Government accountability and public participation

  1. Laws on access to information and administrative justice
  2. Public participation and communication

  1. Laws on access to information and administrative justice

The Bill of Rights guarantees all citizens the right to information (section32) and just administrative action (Section 33) about decisions that affect their rights. Laws have been passed to make it compulsory for all spheres of government to provide information and reasons for decisions when citizens ask for them.The Promotion of Access to Information Act (2000)

This Act gives people the right to get access to all kinds of government information that were previously hidden from the public. If your rights or access to government services are affected by a public service decision or a government or municipal policy, you have the right to see the information that government used to make those decisions. The Act is meant to protect people against corruption and unfair action by government and should make government more transparent and accountable.The Promotion of Administrative Justice Act (2000)

This Act is important because it provides a weapon to people who are unfairly treated by any government department or agency working for government. The Act allows people to ask for reasons for any decision that is taken that affects them. The decision must be lawful, fair and reasonable. If someone is not satisfied that they were fairly treated, they can use the department’s internal appeal procedures, ask a court to overturn the decision or appeal to the Public Protector. Once a person has asked for reasons for a decision, a department has 90 days to give the reasons for the decision.  If the person is not satisfied they should be referred to the department’s appeals process. If they are still not satisfied they have six months to appeal the decision (or the appeals process decision), through court action.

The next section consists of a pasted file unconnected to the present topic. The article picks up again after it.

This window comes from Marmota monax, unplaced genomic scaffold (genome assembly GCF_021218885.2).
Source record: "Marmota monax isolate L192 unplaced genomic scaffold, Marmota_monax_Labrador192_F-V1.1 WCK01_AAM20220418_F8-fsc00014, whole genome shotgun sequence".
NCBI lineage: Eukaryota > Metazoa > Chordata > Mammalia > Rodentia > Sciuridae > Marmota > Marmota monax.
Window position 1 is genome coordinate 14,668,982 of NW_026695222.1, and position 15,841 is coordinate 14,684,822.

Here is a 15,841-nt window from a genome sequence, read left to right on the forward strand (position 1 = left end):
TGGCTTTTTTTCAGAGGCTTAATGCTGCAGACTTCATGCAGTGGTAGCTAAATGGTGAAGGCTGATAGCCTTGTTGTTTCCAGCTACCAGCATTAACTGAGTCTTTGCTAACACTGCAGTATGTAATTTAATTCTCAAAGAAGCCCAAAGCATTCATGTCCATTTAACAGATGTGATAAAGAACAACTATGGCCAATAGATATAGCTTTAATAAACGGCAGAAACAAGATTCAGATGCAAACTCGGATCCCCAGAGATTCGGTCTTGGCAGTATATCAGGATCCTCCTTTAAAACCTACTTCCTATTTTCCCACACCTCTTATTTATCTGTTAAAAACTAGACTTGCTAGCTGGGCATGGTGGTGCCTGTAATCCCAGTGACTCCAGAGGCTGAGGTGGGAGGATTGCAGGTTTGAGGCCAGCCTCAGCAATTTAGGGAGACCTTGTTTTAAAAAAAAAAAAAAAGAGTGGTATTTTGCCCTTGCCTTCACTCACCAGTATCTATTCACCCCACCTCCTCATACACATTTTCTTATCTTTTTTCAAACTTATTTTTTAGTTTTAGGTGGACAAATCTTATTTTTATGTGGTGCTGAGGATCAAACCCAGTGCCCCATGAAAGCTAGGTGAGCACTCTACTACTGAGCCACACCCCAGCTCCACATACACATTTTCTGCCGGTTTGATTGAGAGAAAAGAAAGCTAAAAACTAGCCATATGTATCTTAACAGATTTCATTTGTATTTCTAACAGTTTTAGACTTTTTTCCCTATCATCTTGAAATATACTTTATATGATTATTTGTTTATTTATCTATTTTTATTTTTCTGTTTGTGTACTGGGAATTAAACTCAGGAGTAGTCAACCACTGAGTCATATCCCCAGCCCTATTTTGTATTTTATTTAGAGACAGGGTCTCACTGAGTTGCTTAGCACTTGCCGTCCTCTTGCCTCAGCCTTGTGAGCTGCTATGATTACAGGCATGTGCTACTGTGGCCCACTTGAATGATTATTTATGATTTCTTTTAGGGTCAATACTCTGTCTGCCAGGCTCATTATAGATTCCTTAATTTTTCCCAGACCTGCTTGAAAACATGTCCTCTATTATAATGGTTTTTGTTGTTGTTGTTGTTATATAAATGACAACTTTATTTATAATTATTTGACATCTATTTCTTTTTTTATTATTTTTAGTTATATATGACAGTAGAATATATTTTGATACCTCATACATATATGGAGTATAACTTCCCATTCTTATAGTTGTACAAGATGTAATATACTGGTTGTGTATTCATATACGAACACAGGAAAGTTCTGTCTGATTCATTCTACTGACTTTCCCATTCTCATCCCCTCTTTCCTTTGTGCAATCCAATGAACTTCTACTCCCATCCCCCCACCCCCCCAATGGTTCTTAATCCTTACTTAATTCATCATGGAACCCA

1. Public participation and communication

Public participation is a principle that is accepted by all spheres of government in South Africa. Participation is one of the cornerstones of our democracy and has equal benefits for politicians, public servants and civil society:

  1. Consultation will help government make more appropriate decisions based on the real needs of people
  2. The more informed people are, the better they will understand what government is trying to do and what the budget and resource limitations are
  3. Public representatives can only claim to be accountable if they have regular interactions with the people they represent and if they consult and report back on key government decisions
  4. Government cannot address all the development needs on its own and partnerships are needed with communities, civil society and business to improve service delivery and development.

Government has many institutions and structures that can be used to enhance public participation. Among the most important ones are:

The Executive: stakeholders and Izimbizo